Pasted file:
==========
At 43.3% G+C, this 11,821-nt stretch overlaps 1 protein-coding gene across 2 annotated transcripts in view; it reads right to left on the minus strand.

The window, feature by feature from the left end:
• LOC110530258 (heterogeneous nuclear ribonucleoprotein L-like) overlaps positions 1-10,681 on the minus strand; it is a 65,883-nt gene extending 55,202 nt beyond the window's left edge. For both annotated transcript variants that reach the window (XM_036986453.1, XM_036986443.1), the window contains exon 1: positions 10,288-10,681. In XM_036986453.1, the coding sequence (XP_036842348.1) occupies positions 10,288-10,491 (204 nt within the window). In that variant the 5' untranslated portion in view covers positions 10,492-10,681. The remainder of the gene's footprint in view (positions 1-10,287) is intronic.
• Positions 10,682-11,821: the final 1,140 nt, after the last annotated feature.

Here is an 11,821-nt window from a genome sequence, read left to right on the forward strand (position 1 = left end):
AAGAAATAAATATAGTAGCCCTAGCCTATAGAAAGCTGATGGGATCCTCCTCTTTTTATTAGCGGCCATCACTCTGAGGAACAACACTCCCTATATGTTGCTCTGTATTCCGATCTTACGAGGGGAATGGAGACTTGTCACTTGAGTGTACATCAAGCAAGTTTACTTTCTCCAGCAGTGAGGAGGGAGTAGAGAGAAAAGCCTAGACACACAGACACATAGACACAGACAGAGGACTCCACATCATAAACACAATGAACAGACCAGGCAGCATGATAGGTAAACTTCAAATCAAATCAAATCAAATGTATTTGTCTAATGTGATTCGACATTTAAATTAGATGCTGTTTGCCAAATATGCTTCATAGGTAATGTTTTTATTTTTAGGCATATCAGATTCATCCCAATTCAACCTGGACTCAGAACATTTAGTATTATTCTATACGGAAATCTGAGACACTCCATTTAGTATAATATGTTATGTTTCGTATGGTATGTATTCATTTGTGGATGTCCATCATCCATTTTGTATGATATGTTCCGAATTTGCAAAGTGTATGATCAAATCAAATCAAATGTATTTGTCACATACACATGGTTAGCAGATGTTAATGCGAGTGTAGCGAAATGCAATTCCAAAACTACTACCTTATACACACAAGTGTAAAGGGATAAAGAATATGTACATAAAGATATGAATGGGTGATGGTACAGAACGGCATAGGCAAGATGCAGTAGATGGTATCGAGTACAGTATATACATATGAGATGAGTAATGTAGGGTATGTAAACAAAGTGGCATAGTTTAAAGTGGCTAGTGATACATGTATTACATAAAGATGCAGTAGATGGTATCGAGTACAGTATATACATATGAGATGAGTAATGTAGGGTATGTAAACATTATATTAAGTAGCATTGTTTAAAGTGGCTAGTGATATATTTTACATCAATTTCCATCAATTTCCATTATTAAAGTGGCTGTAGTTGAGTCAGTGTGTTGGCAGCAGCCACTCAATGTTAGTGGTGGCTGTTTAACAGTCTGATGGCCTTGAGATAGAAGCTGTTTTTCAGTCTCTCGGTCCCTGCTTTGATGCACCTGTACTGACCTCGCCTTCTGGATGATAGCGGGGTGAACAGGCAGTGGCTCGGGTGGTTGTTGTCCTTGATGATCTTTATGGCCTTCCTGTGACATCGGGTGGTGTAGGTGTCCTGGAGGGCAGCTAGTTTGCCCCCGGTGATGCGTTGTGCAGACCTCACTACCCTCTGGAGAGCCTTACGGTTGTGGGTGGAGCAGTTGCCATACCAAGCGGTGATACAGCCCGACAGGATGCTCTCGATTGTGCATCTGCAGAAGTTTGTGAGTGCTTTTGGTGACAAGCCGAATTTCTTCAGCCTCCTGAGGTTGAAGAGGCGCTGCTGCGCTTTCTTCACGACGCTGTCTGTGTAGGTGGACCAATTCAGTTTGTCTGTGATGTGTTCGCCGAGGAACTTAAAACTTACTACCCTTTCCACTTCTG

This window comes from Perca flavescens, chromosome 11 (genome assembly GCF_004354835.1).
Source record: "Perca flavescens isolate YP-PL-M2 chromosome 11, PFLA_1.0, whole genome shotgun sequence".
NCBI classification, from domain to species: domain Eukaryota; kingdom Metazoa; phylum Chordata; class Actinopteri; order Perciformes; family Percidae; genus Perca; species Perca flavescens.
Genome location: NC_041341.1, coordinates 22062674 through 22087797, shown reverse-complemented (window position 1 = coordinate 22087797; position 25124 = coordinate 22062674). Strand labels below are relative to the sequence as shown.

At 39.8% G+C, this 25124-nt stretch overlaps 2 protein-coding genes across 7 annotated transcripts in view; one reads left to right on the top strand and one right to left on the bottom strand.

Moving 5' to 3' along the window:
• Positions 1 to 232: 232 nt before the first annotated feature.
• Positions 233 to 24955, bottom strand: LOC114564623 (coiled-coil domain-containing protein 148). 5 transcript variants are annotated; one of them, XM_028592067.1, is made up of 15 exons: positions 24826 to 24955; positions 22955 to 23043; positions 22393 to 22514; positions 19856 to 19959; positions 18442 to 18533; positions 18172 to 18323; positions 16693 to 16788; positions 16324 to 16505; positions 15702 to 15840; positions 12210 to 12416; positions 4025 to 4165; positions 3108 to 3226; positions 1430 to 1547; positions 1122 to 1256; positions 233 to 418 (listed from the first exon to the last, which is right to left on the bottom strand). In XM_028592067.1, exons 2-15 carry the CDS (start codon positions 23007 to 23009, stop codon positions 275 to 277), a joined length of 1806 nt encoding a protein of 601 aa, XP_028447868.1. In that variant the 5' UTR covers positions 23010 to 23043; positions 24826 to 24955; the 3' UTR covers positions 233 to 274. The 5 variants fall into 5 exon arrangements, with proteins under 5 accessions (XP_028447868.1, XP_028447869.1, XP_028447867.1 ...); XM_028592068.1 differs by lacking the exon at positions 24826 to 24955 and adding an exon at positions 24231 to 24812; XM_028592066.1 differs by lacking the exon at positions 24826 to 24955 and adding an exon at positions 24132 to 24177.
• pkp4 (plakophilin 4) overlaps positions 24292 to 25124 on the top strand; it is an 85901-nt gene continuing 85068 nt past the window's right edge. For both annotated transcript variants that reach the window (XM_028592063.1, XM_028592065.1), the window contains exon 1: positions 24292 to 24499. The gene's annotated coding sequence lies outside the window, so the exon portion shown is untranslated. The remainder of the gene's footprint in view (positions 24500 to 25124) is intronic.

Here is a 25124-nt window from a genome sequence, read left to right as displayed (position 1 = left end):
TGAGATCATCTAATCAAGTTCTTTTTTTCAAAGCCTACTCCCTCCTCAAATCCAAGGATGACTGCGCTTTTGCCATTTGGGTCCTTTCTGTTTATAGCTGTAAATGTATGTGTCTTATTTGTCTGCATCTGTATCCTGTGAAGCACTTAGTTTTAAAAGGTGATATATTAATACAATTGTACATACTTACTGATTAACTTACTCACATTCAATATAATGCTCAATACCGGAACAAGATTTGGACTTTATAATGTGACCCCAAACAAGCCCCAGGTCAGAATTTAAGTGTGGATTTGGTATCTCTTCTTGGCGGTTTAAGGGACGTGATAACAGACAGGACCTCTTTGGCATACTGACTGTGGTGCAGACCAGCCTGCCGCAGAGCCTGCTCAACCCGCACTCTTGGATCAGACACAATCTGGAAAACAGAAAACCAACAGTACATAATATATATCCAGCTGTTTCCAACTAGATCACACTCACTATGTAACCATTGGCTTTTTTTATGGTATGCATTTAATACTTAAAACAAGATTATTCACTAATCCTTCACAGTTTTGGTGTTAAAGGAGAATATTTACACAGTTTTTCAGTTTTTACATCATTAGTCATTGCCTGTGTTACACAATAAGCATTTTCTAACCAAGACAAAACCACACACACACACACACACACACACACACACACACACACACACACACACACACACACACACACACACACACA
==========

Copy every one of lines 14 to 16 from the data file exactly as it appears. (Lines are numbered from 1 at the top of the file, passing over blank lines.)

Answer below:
• Positions 233 to 24955, bottom strand: LOC114564623 (coiled-coil domain-containing protein 148). 5 transcript variants are annotated; one of them, XM_028592067.1, is made up of 15 exons: positions 24826 to 24955; positions 22955 to 23043; positions 22393 to 22514; positions 19856 to 19959; positions 18442 to 18533; positions 18172 to 18323; positions 16693 to 16788; positions 16324 to 16505; positions 15702 to 15840; positions 12210 to 12416; positions 4025 to 4165; positions 3108 to 3226; positions 1430 to 1547; positions 1122 to 1256; positions 233 to 418 (listed from the first exon to the last, which is right to left on the bottom strand). In XM_028592067.1, exons 2-15 carry the CDS (start codon positions 23007 to 23009, stop codon positions 275 to 277), a joined length of 1806 nt encoding a protein of 601 aa, XP_028447868.1. In that variant the 5' UTR covers positions 23010 to 23043; positions 24826 to 24955; the 3' UTR covers positions 233 to 274. The 5 variants fall into 5 exon arrangements, with proteins under 5 accessions (XP_028447868.1, XP_028447869.1, XP_028447867.1 ...); XM_028592068.1 differs by lacking the exon at positions 24826 to 24955 and adding an exon at positions 24231 to 24812; XM_028592066.1 differs by lacking the exon at positions 24826 to 24955 and adding an exon at positions 24132 to 24177.
• pkp4 (plakophilin 4) overlaps positions 24292 to 25124 on the top strand; it is an 85901-nt gene continuing 85068 nt past the window's right edge. For both annotated transcript variants that reach the window (XM_028592063.1, XM_028592065.1), the window contains exon 1: positions 24292 to 24499. The gene's annotated coding sequence lies outside the window, so the exon portion shown is untranslated. The remainder of the gene's footprint in view (positions 24500 to 25124) is intronic.

Here is a 25124-nt window from a genome sequence, read left to right as displayed (position 1 = left end):